[Releasing] [Development] HEADS-UP: Qt 5.15 Feature Freeze is in effect now
edward.welbourne at qt.io
Wed Feb 5 16:31:32 CET 2020
Shawn Rutledge (5 February 2020 14:14)
> So I’m strongly in favor of continuing to do deprecations as long as
> possible. A deprecation is not something that can break existing
> functionality, so it’s no real risk as long as we’re sure we really
> want to deprecate it.
A deprecation can break existing builds, for those who enable
warnings-are-errors. Consequently, in the API change review, reviewers
need to be able to see all deprecations, in order to be able to raise
objections to any that are going to cause pain.
I am well aware of how being kept from Qt 6 work makes it hard to
discover the deprecations that'll be needed in 5.15 to support that Qt 6
work, once we get to it - I spent much of the last fortnight frantically
getting those deprecations (and some API consolidations I noticed in the
process) sorted out, precisely because I understood feature freeze as a
hard cut-off. Dealing with it as such gives everyone a clearer view of
what we're doing.
I accept that the final Qt 5 release is special - and agree that the
usual "we do time-based, so your change that missed FF only has to wait
half a year" isn't as true as it would be at other times - but we do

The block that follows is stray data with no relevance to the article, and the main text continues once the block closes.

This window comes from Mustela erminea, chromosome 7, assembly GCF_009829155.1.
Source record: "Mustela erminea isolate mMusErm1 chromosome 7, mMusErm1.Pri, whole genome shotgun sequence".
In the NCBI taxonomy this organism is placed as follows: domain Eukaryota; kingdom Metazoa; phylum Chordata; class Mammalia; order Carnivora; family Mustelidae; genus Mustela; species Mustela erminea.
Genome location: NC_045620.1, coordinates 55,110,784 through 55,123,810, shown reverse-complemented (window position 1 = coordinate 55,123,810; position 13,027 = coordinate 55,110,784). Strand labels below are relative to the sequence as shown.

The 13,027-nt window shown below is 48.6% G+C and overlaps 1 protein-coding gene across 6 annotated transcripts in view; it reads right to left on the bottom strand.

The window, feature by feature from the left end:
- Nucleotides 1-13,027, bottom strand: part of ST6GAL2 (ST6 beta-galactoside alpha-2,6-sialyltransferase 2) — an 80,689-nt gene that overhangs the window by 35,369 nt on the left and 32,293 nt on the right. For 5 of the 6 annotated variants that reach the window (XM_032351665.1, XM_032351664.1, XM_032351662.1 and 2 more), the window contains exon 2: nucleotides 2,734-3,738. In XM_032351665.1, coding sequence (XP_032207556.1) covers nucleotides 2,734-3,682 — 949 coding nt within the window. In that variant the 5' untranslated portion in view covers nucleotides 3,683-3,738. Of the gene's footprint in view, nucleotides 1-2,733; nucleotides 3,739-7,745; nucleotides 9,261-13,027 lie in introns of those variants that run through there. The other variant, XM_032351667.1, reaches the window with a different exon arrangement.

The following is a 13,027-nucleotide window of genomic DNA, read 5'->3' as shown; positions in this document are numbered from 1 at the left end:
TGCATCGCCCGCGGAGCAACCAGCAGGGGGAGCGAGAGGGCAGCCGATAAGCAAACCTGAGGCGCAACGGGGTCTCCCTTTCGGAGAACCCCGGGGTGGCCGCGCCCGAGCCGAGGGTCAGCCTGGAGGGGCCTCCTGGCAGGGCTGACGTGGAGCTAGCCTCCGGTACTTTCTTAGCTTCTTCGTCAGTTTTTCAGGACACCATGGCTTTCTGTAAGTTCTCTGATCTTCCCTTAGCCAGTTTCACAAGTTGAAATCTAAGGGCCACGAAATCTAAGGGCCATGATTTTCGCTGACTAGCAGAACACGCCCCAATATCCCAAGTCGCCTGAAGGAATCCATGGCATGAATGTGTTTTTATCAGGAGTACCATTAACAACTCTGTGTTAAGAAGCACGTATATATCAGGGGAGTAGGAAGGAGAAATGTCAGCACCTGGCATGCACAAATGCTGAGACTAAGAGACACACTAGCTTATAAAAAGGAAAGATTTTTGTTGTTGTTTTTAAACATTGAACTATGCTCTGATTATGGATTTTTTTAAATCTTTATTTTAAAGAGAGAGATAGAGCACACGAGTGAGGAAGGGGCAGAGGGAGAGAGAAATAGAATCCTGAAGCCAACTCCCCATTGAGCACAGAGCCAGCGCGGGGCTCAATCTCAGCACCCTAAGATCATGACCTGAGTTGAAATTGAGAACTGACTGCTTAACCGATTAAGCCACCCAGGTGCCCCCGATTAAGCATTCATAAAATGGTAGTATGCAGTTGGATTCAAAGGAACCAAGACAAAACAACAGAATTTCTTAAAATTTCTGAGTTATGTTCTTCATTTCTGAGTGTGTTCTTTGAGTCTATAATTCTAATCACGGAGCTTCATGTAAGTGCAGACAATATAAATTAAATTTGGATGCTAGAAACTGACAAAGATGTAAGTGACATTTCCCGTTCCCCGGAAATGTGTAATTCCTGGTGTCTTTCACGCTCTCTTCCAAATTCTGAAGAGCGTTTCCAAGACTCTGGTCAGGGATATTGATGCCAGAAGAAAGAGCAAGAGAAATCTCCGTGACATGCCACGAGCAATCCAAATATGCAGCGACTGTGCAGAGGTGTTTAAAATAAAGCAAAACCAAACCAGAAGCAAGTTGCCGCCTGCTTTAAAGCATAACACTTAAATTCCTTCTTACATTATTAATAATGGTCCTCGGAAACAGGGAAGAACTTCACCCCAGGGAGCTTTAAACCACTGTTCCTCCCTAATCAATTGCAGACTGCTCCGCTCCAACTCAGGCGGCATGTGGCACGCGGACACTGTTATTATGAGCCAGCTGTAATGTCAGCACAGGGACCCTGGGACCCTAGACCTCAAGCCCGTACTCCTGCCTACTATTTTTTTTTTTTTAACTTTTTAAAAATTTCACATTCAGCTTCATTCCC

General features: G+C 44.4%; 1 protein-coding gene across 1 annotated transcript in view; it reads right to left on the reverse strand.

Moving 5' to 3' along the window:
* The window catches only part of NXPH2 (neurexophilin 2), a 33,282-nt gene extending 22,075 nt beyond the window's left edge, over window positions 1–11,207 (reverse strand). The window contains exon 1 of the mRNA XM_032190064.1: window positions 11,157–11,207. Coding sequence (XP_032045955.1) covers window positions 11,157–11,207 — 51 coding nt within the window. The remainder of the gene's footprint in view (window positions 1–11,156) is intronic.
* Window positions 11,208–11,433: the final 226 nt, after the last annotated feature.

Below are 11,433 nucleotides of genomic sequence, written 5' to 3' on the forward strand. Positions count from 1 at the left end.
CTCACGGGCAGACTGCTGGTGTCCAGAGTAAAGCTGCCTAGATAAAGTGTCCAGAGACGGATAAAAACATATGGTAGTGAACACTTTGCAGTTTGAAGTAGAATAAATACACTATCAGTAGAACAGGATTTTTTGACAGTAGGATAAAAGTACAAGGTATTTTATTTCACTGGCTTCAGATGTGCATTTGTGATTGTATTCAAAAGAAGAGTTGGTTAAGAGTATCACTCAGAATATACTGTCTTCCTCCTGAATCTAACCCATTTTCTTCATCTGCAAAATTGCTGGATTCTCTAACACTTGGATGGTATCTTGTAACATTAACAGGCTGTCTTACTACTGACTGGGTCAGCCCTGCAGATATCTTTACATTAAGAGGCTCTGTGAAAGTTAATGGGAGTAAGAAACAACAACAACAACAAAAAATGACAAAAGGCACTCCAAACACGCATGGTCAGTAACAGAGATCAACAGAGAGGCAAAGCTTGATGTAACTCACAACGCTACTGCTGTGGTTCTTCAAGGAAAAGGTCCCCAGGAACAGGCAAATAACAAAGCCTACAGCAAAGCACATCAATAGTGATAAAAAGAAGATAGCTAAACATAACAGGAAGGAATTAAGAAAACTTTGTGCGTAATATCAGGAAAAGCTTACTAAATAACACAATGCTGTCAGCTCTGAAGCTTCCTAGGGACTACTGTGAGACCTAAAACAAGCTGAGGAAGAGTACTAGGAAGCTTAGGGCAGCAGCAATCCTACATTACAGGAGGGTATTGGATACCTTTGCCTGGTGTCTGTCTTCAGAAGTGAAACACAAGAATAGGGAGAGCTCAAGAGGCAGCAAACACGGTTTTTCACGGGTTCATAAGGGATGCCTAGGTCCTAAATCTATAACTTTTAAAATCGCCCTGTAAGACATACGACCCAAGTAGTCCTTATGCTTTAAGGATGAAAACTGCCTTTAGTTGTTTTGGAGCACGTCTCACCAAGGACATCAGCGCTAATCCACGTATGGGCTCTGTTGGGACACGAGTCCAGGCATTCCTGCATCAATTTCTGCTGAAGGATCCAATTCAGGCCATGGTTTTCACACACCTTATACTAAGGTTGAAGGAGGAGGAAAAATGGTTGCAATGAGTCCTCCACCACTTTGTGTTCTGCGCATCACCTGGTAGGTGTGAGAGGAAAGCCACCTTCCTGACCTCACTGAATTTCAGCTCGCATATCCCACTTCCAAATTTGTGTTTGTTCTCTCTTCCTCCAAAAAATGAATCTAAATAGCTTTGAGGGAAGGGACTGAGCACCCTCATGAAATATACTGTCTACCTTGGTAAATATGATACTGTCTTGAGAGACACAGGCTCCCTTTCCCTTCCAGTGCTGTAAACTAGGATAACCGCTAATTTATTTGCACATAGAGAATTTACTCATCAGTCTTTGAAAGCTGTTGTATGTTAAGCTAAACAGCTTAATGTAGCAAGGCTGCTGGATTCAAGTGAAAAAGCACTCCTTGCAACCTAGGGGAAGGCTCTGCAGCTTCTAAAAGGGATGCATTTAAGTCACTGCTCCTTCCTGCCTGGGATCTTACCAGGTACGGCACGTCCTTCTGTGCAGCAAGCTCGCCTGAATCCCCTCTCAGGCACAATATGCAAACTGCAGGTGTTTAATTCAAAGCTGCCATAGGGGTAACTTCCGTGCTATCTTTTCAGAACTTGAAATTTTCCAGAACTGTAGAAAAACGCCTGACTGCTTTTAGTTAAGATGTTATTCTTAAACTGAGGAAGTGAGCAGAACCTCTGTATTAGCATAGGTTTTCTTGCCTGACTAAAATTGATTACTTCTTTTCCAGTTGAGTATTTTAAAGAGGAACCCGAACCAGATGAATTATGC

need to have visibility for changes to the API - including deprecations
- so that our API change reviews can do their job properly. That
includes clients of an API getting a chance to object to a deprecation.
So please be sure to comment on API change reviews if you even suspect
you may be about to decide to deprecate things that haven't yet been
sorted out before feature freeze. API change reviewers need to know
We seem to have some diversity of opinion on how hard a cut-off the
feature freeze is meant to be: that's a topic we need to discuss and
answer, if we're to have release processes we can trust. On the one
hand, the need for predictability in our release process means we need
to have deadlines and stick to them. On the other hand, various
practicalities make it necessary to have some flexibility. I think we
need to revisit the incomplete QUIP 11 and actually document which
things cut off when.
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